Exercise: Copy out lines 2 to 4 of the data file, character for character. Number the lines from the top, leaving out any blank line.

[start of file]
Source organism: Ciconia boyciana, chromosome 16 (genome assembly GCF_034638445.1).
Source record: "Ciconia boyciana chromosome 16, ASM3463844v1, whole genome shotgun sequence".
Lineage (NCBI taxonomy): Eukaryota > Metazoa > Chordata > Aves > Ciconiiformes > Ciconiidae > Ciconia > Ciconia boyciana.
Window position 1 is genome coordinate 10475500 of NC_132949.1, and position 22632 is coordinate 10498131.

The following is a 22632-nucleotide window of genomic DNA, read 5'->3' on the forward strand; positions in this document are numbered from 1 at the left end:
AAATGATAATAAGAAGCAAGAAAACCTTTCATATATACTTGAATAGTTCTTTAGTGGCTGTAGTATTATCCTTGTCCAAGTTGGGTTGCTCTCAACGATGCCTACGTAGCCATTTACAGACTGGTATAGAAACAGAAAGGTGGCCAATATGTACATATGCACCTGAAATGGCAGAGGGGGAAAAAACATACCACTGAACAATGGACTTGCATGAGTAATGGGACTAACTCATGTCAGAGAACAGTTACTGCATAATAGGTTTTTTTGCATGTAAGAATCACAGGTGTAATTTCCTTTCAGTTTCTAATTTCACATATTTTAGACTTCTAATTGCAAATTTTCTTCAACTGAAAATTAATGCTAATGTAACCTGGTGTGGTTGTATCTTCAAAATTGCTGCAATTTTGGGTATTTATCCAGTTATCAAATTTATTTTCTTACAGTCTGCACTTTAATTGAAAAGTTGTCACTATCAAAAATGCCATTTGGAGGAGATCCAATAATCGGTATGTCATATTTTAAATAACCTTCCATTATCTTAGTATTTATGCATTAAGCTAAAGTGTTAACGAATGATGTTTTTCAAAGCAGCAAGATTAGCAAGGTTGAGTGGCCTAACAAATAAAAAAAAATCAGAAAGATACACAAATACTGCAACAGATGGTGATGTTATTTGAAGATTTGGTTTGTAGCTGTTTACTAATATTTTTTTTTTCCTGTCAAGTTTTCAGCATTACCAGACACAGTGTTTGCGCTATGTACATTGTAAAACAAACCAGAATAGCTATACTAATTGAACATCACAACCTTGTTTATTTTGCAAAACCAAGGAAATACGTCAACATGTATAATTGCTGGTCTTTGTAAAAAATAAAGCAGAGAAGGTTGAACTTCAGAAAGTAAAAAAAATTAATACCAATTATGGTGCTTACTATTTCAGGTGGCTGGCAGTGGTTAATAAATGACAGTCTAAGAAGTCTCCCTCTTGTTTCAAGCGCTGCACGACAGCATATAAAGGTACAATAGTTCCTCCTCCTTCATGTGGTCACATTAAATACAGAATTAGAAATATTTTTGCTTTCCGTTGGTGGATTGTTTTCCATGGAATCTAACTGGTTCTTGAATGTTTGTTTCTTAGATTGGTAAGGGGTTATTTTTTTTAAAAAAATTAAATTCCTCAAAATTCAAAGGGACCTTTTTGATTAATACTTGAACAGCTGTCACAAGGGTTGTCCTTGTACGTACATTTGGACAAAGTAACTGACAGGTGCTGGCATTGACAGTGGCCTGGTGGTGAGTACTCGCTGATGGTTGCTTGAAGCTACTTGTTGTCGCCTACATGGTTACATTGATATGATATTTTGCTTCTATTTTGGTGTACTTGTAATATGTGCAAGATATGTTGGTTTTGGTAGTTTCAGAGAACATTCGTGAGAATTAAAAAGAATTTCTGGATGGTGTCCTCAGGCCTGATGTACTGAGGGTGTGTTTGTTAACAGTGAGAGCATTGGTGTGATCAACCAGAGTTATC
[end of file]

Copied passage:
Source record: "Ciconia boyciana chromosome 16, ASM3463844v1, whole genome shotgun sequence".
Lineage (NCBI taxonomy): Eukaryota > Metazoa > Chordata > Aves > Ciconiiformes > Ciconiidae > Ciconia > Ciconia boyciana.
Window position 1 is genome coordinate 10475500 of NC_132949.1, and position 22632 is coordinate 10498131.